The earliest doctoral degrees (theology, law, and medicine) reflected the historical separation of all university study into these three fields. Over time the D.D. has gradually become less common and studies outside theology and medicine have become more common (such studies were then called "philosophy", but are now classified as sciences and humanities - however this usage survives in the degree of Doctor of Philosophy).

The Ph.D. was originally a degree granted by a university to learned individuals who had achieved the approval of their peers and who had demonstrated a long and productive career in the field of philosophy. The appellation of "Doctor" (from Latin: teacher) was usually awarded only when the individual was in middle age. It indicated a life dedicated to learning, to knowledge, and to the spread of knowledge.

The Ph.D. entered widespread use in the 19th century at the Friedrich Wilhelm University in Berlin as a degree to be granted to someone who had undertaken original research in the sciences or humanities. From there it spread to the United States, arriving at Yale University in 1861, and then to the United Kingdom in 1921. This displaced the existing Doctor of Philosophy degree in some Universities; for instance, the D.Phil. (higher doctorate in the faculty of philosophy) at the University of St Andrews was discontinued and replaced with the Ph.D. (research doctorate). However, some UK universities such as Oxford and Sussex (and, until recently, York) retain the D.Phil. appellation for their research degrees, as does the University of Waikato in New Zealand.

In the US, the Doctor of Science, Sc.D., is an academic research degree that was first conferred in North America by Harvard University in 1872, and is relatively rarer than the Ph.D. However, the Sc.D. degree has long been awarded by leading institutions such as Harvard University, Johns Hopkins University, Massachusetts Institute of Technology, Boston University, Washington University in St. Louis, etc. At many of these universities, the academic requirements for the Ph.D. and Sc.D. are identical, and with identical doctoral academic regalia. In effort to standardize doctoral degree conferral at these large research institutions, the Ph.D. has replaced and grandfathered the Sc.D. in certain programs, while the Sc.D. is preserved in parallel to the Ph.D. as the highest conferred research doctorate.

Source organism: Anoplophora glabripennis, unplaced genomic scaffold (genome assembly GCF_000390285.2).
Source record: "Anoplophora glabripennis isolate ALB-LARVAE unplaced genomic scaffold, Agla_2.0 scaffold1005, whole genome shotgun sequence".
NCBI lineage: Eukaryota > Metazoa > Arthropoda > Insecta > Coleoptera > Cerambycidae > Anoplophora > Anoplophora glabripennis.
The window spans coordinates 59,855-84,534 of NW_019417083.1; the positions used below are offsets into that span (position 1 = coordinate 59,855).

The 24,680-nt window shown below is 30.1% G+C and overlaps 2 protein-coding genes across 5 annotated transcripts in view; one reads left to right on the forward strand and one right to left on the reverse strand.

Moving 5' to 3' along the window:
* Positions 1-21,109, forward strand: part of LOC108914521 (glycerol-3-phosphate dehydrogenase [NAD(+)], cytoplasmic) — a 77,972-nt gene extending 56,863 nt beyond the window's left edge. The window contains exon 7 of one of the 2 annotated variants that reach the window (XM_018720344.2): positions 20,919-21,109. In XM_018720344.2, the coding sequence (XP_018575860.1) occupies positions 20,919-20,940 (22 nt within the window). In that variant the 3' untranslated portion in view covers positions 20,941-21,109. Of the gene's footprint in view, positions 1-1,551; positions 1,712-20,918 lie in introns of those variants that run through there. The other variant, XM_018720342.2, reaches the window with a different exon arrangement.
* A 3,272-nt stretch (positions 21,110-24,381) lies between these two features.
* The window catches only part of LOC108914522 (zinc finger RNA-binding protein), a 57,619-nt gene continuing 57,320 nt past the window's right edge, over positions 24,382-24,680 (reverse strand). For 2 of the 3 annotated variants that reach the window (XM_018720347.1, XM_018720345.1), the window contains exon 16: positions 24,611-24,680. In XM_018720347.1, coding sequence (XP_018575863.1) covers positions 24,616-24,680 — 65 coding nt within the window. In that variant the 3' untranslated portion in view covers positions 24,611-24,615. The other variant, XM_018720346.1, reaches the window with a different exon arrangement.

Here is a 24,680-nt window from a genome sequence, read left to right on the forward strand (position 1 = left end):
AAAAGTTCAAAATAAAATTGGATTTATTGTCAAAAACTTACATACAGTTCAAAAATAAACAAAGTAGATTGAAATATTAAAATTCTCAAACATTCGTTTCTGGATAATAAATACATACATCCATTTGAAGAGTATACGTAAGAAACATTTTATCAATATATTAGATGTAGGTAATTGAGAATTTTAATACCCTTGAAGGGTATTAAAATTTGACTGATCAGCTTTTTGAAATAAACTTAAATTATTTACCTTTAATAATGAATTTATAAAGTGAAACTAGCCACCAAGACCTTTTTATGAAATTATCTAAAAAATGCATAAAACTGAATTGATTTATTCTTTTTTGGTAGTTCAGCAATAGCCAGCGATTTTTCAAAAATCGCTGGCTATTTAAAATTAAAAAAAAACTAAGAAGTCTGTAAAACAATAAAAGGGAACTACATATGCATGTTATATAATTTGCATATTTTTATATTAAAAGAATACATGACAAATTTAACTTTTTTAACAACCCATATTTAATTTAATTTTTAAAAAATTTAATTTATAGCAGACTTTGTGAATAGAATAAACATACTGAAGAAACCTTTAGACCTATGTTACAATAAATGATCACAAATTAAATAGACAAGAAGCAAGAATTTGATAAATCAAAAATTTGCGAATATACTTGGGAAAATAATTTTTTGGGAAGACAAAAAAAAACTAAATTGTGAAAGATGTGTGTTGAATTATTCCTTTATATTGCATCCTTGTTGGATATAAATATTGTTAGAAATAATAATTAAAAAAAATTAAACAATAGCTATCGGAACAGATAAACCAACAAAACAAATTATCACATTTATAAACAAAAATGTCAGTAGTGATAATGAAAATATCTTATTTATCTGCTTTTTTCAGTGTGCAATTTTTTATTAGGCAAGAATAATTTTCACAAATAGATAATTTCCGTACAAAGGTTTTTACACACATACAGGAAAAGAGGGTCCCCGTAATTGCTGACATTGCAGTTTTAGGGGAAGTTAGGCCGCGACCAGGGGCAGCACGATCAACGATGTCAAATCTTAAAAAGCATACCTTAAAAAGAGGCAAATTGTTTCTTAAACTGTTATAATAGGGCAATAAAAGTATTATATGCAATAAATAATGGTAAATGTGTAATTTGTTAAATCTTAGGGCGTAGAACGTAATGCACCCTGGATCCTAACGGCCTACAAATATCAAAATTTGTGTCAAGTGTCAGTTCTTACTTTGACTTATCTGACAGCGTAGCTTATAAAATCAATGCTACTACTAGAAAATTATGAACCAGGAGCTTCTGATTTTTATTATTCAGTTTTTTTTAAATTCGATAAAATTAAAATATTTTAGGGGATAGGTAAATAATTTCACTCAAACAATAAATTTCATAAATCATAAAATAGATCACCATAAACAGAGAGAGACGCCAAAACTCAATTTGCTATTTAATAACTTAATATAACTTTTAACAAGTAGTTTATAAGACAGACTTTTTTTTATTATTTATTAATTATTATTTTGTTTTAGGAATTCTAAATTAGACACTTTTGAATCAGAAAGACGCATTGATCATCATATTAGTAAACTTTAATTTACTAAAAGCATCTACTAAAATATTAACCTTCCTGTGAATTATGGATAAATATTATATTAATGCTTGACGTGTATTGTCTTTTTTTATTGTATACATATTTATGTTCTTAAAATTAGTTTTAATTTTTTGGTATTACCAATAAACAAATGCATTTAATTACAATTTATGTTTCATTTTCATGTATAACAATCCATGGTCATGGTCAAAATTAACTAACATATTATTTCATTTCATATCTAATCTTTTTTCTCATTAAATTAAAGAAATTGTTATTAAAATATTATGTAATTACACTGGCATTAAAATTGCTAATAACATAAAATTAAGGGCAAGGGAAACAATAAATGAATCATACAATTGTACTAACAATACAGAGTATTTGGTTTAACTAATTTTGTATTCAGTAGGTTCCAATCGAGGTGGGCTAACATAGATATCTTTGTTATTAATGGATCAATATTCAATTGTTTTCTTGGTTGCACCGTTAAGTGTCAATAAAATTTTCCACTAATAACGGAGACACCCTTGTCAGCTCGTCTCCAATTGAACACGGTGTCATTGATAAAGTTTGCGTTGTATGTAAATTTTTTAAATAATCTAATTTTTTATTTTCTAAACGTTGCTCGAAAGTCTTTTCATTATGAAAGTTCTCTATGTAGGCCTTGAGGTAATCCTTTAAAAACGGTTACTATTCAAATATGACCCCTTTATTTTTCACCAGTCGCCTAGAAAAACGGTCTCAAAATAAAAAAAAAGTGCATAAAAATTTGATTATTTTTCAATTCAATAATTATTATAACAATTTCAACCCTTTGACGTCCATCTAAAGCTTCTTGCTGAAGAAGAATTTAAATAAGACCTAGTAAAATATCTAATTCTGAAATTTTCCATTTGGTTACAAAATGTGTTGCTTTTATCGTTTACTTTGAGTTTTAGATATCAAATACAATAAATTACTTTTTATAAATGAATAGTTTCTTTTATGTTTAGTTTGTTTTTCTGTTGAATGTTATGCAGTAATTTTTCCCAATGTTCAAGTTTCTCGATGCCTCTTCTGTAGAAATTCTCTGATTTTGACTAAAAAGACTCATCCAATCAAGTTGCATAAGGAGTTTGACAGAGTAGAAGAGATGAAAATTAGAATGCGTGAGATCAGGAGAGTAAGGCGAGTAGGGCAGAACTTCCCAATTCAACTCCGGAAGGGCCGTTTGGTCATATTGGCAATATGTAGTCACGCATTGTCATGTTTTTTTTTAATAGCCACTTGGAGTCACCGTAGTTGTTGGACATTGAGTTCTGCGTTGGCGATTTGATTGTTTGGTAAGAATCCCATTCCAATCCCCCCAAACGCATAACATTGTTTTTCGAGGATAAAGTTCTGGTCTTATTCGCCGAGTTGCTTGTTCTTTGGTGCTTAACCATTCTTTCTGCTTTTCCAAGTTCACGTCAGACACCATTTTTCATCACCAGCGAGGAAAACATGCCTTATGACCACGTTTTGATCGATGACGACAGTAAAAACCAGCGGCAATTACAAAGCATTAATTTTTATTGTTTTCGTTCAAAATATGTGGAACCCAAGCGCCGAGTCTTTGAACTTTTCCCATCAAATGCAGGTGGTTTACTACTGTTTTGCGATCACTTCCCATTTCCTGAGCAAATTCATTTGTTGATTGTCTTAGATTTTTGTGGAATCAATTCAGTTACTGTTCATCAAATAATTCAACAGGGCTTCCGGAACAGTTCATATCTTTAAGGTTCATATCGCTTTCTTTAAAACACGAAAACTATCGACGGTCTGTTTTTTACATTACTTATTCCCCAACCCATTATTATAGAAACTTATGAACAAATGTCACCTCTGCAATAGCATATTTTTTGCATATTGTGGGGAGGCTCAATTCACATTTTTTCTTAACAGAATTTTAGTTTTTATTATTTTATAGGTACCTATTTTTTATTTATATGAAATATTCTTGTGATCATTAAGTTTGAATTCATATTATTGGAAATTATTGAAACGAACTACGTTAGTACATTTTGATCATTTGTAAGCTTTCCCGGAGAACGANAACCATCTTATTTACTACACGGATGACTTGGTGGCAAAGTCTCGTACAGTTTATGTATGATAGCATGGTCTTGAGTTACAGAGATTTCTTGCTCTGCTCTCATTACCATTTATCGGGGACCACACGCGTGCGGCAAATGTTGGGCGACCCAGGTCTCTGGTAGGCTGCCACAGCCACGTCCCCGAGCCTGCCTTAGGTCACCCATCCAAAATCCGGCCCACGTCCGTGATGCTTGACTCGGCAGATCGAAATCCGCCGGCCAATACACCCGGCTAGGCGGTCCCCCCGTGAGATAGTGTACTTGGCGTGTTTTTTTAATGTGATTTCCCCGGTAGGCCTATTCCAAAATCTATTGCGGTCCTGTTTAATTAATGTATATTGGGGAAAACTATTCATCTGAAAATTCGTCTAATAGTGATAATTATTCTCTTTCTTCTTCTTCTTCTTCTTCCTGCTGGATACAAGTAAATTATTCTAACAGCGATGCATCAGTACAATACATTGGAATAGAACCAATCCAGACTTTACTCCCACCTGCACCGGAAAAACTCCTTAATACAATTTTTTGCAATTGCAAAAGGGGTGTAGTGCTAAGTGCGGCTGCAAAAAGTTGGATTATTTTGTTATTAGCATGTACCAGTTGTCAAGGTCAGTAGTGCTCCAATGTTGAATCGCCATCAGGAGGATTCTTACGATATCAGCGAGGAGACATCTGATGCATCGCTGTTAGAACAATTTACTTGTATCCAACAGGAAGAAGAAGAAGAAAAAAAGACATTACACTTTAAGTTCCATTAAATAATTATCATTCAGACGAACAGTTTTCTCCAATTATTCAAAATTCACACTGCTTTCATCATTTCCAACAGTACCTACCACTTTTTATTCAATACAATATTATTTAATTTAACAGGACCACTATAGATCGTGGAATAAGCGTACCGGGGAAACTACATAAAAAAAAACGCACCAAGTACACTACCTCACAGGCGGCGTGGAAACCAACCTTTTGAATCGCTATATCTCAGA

Some ability to carry out original research must be documented by producing a dissertation or thesis, often of substantial length. The degree and title "doctor" is often a prerequisite for permanent (or nearly permanent) employment as a university lecturer or as a researcher in some sciences, though this varies on a regional basis. In others such as engineering or geology, a doctoral degree is considered desirable but not essential for employment. In a small but growing number of fields, the doctorate is felt to injure employment prospects by causing 'overqualification' for the job.

Medical profession

In English-speaking countries, the title doctor is strongly associated with the medical profession. Most medical practitioners use the title professionally and socially.